Metastasis to bone is mainly blood-borne [1,9,11,12]. Tumor cells first detach from the primary lesion and invade the blood vessels. Once in the bloodstream, tumor cells are attracted to preferred sites of metastasis through site-specific interactions between tumor cells and cells in the target organ [1,11]. To metastasize, a tumor cell must gain access to the vasculature from the primary tumor, survive the circulation, escape immune surveillance, and localize in the vasculature of the target organ [1,13]. Most single or clustered tumor cells are thought to expire in the circulation and fail to metastasize because of either anoikis, mechanical trauma, or attack and clearance by the host defense system [13]. Although circulating tumor cells have been hypothesized to persist as single cells or small cell clusters, there is another pathway of blood-borne metastasis [13,14,15,16]. Tumor nets are enveloped by vascular endothelial cells and enter the circulation, and tumor emboli may form [13,14,15]. Tumor emboli are composed of multicellular tumor nets that are sufficiently large enough to arrest in the target organ, where they thrive and create expansive secondary tumors [13,14,15]. In patients with hepatocellular carcinoma, the tumor emboli conserve elements of their primary tumor tissue organization, and are associated with the basement membrane and vascular endothelial cells on the surface [13]. This architecture can provide an integrated ecosystem that protects the tumor cells from anoikis, mechanical trauma, and immunological engagement during dissemination [13]. Whether this “invasion-independent metastasis” is involved in bone metastasis is unknown and, considering the abundance of blood in bone tissue, there is a possibility of invasion-independent bone metastasis.
Once tumor cells that metastasize to the skeleton reach the bone marrow, they interact with anatomical entities in contact with the bone called niches. Two different niches exist: the endosteal niche, where stem cells are closely associated with stromal cells and osteoblasts, and the vascular niche, where hematopoietic cells are located [12].
Figure 1. An important signaling cascade of osteoclastogenesis. The binding of M-CSF to its receptor, c-Fms, induces the transcription factor c-Fos, whereas the binding of RANKL to its receptor, RANK, leads to the recruitment of TRAF6, the main adapter molecule of RANK. TRAF6 activates NF-κB and mitogen-activated kinases including JNK. JNK in turn activates the transcription factor c-Jun. RANKL/RANK also induces c-Fos to form AP-1, a heterodimeric transcription factor, with c-Jun. AP-1 and NF-κB then induce NFATc1, a master transcription factor that regulates osteoclast differentiation. NFATc1 works together with other transcription factors such as AP-1, PU.1, and MITF to induce various osteoclast-specific genes. Thus, M-CSF and RANKL signaling pathways are crucial for osteoclastogenesis. On the other hand, the RANK–RANKL interaction is inhibited by the decoy receptor OPG expressed by stromal cells and osteoblasts.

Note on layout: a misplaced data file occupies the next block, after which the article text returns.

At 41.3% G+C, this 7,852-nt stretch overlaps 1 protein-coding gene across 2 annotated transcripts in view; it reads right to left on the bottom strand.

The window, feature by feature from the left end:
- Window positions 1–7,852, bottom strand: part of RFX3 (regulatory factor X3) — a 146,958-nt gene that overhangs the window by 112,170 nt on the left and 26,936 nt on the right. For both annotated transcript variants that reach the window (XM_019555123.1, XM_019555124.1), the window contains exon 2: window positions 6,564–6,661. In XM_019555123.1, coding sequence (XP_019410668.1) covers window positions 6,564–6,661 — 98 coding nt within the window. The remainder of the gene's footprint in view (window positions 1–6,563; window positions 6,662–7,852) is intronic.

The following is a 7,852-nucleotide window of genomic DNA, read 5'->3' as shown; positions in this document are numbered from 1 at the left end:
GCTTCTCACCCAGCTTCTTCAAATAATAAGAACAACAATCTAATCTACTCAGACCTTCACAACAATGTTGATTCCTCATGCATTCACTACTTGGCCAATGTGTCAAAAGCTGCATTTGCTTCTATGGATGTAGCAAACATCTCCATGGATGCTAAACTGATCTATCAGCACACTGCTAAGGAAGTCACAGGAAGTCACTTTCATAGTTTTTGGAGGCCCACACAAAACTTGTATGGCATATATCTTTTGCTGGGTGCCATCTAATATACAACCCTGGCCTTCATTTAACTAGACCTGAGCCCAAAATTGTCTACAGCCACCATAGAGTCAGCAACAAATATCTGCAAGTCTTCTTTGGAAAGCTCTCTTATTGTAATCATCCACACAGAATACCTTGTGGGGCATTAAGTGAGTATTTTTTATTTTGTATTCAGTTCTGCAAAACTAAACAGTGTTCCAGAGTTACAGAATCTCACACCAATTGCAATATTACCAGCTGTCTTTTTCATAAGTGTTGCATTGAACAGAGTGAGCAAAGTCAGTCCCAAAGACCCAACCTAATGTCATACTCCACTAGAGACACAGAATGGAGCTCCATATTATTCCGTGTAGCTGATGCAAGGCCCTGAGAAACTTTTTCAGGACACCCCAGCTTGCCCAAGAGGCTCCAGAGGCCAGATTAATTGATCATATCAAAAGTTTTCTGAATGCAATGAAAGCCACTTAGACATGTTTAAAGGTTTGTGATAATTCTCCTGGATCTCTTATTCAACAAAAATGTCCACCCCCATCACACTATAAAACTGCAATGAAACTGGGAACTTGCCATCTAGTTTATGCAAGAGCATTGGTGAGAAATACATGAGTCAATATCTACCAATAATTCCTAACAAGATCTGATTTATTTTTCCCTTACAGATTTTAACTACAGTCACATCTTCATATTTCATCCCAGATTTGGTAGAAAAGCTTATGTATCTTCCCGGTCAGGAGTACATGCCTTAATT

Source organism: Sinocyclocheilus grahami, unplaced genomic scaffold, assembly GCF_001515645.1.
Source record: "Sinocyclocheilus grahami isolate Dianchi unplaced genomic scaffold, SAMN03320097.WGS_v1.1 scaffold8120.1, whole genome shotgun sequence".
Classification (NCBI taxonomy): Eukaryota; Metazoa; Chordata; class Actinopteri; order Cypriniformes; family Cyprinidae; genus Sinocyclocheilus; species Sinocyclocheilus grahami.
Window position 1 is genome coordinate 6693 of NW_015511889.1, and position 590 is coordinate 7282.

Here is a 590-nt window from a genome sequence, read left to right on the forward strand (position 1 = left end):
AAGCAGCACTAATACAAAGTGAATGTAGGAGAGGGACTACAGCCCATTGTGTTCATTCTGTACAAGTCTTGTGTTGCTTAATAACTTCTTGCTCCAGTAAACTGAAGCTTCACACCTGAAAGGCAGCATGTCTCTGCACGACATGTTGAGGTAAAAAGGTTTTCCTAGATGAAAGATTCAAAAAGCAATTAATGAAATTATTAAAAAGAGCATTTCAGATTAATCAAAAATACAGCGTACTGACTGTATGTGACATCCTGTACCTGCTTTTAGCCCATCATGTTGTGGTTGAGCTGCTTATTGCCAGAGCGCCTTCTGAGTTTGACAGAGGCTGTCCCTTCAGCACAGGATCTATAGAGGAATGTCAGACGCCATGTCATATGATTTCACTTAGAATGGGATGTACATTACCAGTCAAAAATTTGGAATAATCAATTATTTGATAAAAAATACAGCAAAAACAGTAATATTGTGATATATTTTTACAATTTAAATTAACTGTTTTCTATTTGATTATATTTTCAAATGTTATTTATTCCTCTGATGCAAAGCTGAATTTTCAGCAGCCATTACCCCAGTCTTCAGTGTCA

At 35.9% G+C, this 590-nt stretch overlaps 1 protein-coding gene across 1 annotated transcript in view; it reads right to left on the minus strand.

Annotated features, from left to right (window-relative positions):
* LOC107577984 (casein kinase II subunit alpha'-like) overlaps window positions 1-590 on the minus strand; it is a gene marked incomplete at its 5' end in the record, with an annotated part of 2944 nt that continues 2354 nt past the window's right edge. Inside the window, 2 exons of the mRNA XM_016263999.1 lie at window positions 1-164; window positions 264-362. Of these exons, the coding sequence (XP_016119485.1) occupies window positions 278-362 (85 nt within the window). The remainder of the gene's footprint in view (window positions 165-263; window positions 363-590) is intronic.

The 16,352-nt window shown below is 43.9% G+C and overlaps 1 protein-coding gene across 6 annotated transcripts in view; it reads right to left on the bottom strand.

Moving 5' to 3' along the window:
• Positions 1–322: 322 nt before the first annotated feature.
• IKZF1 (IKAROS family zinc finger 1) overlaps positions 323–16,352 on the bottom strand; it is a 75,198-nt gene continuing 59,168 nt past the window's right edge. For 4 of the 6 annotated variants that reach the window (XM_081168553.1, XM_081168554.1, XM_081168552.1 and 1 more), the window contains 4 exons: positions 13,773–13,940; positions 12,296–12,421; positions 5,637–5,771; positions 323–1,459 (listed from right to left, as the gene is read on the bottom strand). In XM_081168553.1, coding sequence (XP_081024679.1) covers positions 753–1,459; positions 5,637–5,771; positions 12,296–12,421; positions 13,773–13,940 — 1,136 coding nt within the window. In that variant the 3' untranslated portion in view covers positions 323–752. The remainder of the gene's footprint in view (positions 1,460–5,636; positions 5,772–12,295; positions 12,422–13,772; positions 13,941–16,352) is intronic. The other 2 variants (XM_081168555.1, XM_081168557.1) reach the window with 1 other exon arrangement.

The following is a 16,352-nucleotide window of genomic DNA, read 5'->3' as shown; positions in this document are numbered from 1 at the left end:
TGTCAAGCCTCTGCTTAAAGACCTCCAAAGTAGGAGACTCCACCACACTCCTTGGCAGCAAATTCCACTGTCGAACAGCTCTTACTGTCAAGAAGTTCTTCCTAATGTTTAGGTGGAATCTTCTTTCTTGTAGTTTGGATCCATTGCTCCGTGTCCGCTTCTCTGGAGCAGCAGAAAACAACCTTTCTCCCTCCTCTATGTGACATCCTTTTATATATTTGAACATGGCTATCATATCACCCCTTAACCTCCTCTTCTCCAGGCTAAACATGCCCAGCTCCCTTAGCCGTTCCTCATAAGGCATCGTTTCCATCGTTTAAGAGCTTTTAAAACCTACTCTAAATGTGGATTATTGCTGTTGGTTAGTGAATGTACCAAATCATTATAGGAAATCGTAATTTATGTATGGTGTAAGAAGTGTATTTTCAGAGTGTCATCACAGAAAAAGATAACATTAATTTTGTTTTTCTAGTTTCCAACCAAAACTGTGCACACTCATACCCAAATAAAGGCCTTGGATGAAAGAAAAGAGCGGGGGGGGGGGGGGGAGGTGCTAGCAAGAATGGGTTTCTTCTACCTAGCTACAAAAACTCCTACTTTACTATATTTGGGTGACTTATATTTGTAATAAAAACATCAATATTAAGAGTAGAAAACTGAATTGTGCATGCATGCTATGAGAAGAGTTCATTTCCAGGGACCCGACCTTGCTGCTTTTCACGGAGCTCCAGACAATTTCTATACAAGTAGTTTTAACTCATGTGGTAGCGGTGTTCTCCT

Figure 1. An important signaling cascade of osteoclastogenesis. The binding of M-CSF to its receptor, c-Fms, induces the transcription factor c-Fos, whereas the binding of RANKL to its receptor, RANK, leads to the recruitment of TRAF6, the main adapter molecule of RANK. TRAF6 activates NF-κB and mitogen-activated kinases including JNK. JNK in turn activates the transcription factor c-Jun. RANKL/RANK also induces c-Fos to form AP-1, a heterodimeric transcription factor, with c-Jun. AP-1 and NF-κB then induce NFATc1, a master transcription factor that regulates osteoclast differentiation. NFATc1 works together with other transcription factors such as AP-1, PU.1, and MITF to induce various osteoclast-specific genes. Thus, M-CSF and RANKL signaling pathways are crucial for osteoclastogenesis. On the other hand, the RANK–RANKL interaction is inhibited by the decoy receptor OPG expressed by stromal cells and osteoblasts.
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3. Microenvironment of Osteolytic Lesions

3.1. Growth Factors in the Microenvironment of Osteolytic Lesions

The bone microenvironment comprises osteoblasts, stromal cells, osteoclasts, mineralized bone matrix, hematopoietic cells, and many other cell types [11]. Bone matrix contains a variety of growth factors, such as insulin-like growth factors (IGFs), transforming growth factor β (TGF-β), fibroblast growth factors, platelet-derived growth factors, and bone morphogenetic proteins [1,2,9,11,12,17,18]. These bone-derived growth factors are released by osteoclastic bone resorption, and colonization of tumor cells in bone is under the influence of these growth factors. For example, TGF-β is one of the most abundant growth factors in bone matrix [11]. TGF-β released from bone matrix inhibits T-cell proliferation and activity and the function of natural killer cells, thereby suppressing the immune system [17]. In addition, TGF-β promotes tumor cell proliferation and survival [1]. In breast cancer, TGF-β released from the matrix as a result of increased bone resorption can cause tumor cells to produce growth factors such as parathyroid hormone-related protein (PTHrP) and interleukin 11 (IL-11) that can perturb the RANKL/OPG balance, resulting in further osteoclastogenesis and perpetuation of osteolytic disease [2] (Figure 2).